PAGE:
Park City remembers fallen police officer nearly four decades after Independence Day death |

Park City remembers fallen police officer nearly four decades after Independence Day death

Rodney Schreurs recalled during ceremony in Main Street park named in his honor

Vai Lealaitafea, a Park City Police Department lieutenant, performs the national anthem as part of a ceremony on Sunday on Main Street honoring a fallen Park City officer who died on Independence Day in 1984. Rodney Schreurs died after a driver struck him while he was directing traffic.
Jay Hamburger/Park Record

The Park City Police Department on Sunday honored a fallen officer who died on Independence Day in 1984, holding an annual ceremony that this year also provided a hint of politics with the appearance of two of the candidates for mayor.

Rodney Schreurs was killed on July 4 while directing traffic at the S.R. 224-Payday Drive intersection after the community fireworks display. A driver hit Schreurs, who was 33 when he was killed. The Police Department remembers him each year on July 4 at a memorial park named in his honor along Main Street.

Police Chief Wade Carpenter on Sunday made brief comments at the ceremony, saying Schreurs will always be remembered. He also said Park City, as a community, appreciates the work of the police.

The organizers decorated the memorial park with an American flag and a collection of photographs and other memorabilia in honor of Schreurs, including a photocopy of a newspaper article reporting the death. Vai Lealaitafea, a police lieutenant, performed the national anthem and a moment of silence was held in remembrance of the late officer.

Several dozen people attended the event, which was held steps from the large July 4 crowds on a pedestrian-only Main Street that day. It did not appear many of the passersby understood the significance of the gathering.

The Police Department itself, though, had a strong showing, with at least 10 members in attendance in uniform and civilian members of the agency also present. Park City Manager Matt Dias attended, as did Park City Councilor Tim Henney. Congressman Blake Moore, whose district includes Park City, was seen in the crowd with members of his family. The congressman was among the elected officials who posed for group photographs with the police officers.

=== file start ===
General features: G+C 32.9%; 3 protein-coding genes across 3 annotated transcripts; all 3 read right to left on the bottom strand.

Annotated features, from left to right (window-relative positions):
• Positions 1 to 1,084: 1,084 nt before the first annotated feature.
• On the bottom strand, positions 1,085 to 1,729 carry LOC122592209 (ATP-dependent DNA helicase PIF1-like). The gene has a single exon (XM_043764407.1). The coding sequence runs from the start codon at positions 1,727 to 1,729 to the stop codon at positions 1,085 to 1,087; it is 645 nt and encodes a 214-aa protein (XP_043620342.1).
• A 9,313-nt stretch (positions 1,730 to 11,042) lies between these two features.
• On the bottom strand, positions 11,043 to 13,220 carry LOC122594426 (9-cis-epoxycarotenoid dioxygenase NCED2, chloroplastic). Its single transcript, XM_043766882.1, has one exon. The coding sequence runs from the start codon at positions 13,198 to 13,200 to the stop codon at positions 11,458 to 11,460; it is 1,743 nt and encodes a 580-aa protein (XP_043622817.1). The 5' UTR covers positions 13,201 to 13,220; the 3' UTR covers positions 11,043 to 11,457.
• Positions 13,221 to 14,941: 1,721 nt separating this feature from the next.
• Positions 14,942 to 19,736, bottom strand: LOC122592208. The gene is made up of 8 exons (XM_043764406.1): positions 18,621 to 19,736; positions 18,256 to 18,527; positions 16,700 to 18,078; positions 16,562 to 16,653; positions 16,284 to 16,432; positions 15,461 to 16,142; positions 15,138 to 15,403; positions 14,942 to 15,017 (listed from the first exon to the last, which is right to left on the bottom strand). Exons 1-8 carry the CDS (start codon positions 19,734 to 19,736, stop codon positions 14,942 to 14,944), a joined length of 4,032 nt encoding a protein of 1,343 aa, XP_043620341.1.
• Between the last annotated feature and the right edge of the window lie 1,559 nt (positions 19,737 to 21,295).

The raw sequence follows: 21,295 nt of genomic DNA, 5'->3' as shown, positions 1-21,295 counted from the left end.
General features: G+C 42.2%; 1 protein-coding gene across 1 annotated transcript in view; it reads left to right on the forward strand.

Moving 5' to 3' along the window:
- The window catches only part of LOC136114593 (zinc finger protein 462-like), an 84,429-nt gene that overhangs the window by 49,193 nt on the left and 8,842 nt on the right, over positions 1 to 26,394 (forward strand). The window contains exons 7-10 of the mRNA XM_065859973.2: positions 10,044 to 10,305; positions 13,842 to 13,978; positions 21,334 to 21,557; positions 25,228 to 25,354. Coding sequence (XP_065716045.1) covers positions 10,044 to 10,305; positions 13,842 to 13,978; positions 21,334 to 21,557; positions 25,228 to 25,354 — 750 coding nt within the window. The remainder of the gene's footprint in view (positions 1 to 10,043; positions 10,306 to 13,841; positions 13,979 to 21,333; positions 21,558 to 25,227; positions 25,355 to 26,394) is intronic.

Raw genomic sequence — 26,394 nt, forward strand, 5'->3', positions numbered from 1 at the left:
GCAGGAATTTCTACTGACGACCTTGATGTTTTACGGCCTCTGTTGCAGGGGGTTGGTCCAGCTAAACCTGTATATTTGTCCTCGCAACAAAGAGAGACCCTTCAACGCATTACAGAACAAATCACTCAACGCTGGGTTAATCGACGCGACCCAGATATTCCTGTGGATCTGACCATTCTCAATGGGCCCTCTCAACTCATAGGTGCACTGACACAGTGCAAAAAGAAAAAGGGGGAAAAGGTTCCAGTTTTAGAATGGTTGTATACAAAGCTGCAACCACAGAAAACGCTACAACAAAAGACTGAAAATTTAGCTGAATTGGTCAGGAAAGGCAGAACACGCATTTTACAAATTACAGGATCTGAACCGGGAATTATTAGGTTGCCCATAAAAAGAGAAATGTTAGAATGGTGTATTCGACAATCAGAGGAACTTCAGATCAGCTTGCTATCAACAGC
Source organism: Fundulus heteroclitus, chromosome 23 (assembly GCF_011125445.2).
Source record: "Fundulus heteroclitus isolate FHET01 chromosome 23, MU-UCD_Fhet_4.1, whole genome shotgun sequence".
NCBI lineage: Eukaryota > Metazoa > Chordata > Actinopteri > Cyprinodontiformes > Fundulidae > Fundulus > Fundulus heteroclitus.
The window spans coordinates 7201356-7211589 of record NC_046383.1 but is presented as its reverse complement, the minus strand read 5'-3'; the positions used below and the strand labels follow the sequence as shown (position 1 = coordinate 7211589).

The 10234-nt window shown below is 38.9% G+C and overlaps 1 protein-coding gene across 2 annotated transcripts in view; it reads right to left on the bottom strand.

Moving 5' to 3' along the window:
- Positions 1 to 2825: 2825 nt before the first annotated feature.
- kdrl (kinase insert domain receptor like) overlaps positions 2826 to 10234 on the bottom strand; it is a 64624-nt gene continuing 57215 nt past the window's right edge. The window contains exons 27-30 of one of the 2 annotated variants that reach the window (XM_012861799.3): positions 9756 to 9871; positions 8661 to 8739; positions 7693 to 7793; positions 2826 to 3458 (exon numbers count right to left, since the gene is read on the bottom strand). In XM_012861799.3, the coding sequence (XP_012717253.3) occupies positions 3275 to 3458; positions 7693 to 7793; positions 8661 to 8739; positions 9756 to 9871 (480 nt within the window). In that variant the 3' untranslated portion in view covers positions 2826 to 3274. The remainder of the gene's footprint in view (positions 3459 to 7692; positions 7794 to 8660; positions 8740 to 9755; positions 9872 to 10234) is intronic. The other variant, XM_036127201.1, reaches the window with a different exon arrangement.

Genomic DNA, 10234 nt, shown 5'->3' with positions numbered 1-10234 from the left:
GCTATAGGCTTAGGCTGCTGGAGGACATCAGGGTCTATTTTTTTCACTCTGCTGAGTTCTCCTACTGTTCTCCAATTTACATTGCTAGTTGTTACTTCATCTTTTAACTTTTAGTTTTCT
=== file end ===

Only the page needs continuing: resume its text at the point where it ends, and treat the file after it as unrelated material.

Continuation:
Schreurs is one of only two Park City officers to have died in the line of duty. The other, Albert Holindrake, was killed at 43 in 1908 after his revolver accidentally fired while he was examining the gun.

The Utah Law Enforcement Memorial, an organization that compiles information about police officer deaths, details that the driver who hit Schreurs died by suicide shortly after the accident.

Mayor Andy Beerman and Park City Councilor Nann Worel — two of the three candidates competing in a mayoral primary election that is scheduled in August — appeared at the event at a time when the politicking is expected to increase with the vote approaching. Both opted for broad remarks about policing rather than anything political in nature when they addressed the gathering. Law enforcement issues typically are not crucial to City Hall campaigns and they are not expected to be overriding topics this year even with one of the City Council candidates pressing police reform as a platform plank.

The appearance of Beerman and Worel together outside the setting of a City Council meeting was notable during the campaign season. Beerman and Worel each spoke proudly about the Police Department in Park City.

Beerman described the citizenry as supporting the local agency.

“They are the model of community policing,” the mayor said.

Worel talked of the sacrifice made by Schreurs.

“All gave some. Some gave all,” she said.

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